Velta LLC, headquartered in Dnipro, Ukraine, has announced that it has developed titanium aluminide (TiAl) using a proprietary closed-cycle manufacturing process. This development will reportedly allow for new and more robust applications of intermetallic compounds across commercial and defence sectors at a fraction of the carbon footprint of traditional methods.
The conventional production of titanium metal and its alloys, such as titanium aluminide, is both energy-and time-intensive. The new Velta Ti Process, which creates titanium alloy powders from ilmenite concentrate, reportedly results in a superior product with a carbon footprint between five and ten times smaller than those made through the traditional Kroll process.
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“The titanium metallurgy sector is uncommonly ripe for disruption: they’ve relied on the same outdated process, generating the same carbon footprint, for decades. That’s why we opened a research and development centre in 2017 to begin exploring new production processes,” shared Andriy Brodsky, Velta chief executive. “After years of R&D, we’re excited to bring our innovations – from pure titanium to high-performance alloys – to the market.”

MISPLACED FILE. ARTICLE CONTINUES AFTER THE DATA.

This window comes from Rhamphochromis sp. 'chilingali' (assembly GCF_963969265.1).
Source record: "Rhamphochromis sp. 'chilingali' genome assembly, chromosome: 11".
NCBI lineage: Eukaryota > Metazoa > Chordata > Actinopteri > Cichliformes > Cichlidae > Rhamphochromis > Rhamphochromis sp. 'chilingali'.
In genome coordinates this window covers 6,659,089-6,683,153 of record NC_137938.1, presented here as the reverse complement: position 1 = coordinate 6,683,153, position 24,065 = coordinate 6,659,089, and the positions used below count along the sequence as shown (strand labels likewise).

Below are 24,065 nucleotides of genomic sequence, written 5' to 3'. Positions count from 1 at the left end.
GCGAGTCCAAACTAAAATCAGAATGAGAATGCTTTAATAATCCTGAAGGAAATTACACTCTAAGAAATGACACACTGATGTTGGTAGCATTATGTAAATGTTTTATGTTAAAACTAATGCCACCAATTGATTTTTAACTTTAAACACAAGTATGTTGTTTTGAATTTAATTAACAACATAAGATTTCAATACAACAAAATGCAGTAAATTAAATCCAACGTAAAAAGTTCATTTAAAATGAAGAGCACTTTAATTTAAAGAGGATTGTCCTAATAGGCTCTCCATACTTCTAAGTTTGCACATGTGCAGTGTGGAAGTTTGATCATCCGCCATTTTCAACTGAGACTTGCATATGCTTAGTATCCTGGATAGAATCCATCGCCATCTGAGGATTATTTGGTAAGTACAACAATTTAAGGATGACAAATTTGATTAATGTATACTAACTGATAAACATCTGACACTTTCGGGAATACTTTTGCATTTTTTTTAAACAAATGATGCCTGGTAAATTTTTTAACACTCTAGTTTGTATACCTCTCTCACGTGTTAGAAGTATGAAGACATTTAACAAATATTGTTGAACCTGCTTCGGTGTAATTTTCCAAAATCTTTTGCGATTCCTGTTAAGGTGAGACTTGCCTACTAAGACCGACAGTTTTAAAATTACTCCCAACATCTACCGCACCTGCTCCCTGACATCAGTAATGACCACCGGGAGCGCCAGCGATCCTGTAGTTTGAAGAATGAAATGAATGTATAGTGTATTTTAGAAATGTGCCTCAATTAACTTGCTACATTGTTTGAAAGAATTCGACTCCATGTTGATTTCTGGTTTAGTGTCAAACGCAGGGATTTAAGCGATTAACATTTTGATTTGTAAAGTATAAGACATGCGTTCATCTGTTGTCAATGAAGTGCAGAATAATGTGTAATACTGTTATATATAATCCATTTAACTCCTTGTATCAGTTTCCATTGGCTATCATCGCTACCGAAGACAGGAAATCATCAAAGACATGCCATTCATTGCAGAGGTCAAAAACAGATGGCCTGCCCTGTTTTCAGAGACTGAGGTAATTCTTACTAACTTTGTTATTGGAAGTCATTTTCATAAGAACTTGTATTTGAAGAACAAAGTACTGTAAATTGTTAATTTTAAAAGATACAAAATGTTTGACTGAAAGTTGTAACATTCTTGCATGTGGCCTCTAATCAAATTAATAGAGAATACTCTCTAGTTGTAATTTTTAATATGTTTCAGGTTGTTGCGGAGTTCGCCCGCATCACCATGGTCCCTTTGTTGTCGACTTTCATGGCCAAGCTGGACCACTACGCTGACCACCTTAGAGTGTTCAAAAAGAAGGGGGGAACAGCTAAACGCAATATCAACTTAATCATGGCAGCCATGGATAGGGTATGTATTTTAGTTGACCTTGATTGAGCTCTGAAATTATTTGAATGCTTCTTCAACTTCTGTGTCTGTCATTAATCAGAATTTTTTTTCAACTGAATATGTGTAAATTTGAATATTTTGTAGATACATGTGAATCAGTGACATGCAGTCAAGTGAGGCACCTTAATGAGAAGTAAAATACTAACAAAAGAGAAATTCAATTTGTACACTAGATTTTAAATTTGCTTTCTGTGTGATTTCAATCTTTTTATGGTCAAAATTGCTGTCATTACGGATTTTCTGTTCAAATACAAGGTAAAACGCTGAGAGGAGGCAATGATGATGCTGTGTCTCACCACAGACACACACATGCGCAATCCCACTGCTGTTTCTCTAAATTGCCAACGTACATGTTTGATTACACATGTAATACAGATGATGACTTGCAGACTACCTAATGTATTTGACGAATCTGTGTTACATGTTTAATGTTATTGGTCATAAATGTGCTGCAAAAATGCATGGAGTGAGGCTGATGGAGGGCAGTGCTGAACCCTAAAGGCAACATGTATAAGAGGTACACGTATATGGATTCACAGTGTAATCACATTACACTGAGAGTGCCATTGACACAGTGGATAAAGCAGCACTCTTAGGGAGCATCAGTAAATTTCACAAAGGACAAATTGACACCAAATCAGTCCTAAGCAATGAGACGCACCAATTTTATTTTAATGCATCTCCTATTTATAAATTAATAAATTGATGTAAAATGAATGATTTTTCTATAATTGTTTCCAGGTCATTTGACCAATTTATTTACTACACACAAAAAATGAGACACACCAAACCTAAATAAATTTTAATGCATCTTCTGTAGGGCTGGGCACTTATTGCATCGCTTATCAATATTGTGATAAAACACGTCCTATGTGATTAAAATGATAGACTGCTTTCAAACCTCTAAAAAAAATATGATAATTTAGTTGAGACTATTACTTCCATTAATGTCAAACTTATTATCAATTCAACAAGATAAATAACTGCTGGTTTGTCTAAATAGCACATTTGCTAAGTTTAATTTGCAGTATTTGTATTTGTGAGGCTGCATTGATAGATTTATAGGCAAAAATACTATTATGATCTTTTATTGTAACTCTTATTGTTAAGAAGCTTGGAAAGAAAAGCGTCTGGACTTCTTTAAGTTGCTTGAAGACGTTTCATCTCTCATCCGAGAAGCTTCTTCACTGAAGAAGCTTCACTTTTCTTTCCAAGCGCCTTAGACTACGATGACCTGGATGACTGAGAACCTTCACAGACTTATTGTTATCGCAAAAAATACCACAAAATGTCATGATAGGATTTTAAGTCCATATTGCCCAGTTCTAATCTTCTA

Intermetallic materials have become increasingly prized in the aerospace and automotive sectors and civil infrastructure. Titanium aluminides reportedly have the potential to compete with superalloys when manufactured through the Velta Ti Process. The heat resistance available through superalloys, such as those based on nickel, iron-chromium-nickel, cobalt, or mixed bases, come at the cost of weight. Titanium aluminide offers both extreme heat resistance and low weight, making it ideal for aerospace engines for the Airbus A320neo and the Boeing 737 MAX, Boeing 777, and Boeing 787. Other applications include orthopaedic and dental implants and gas turbine blades for power generation.
More information on the Velta Ti process is available via the company’s website.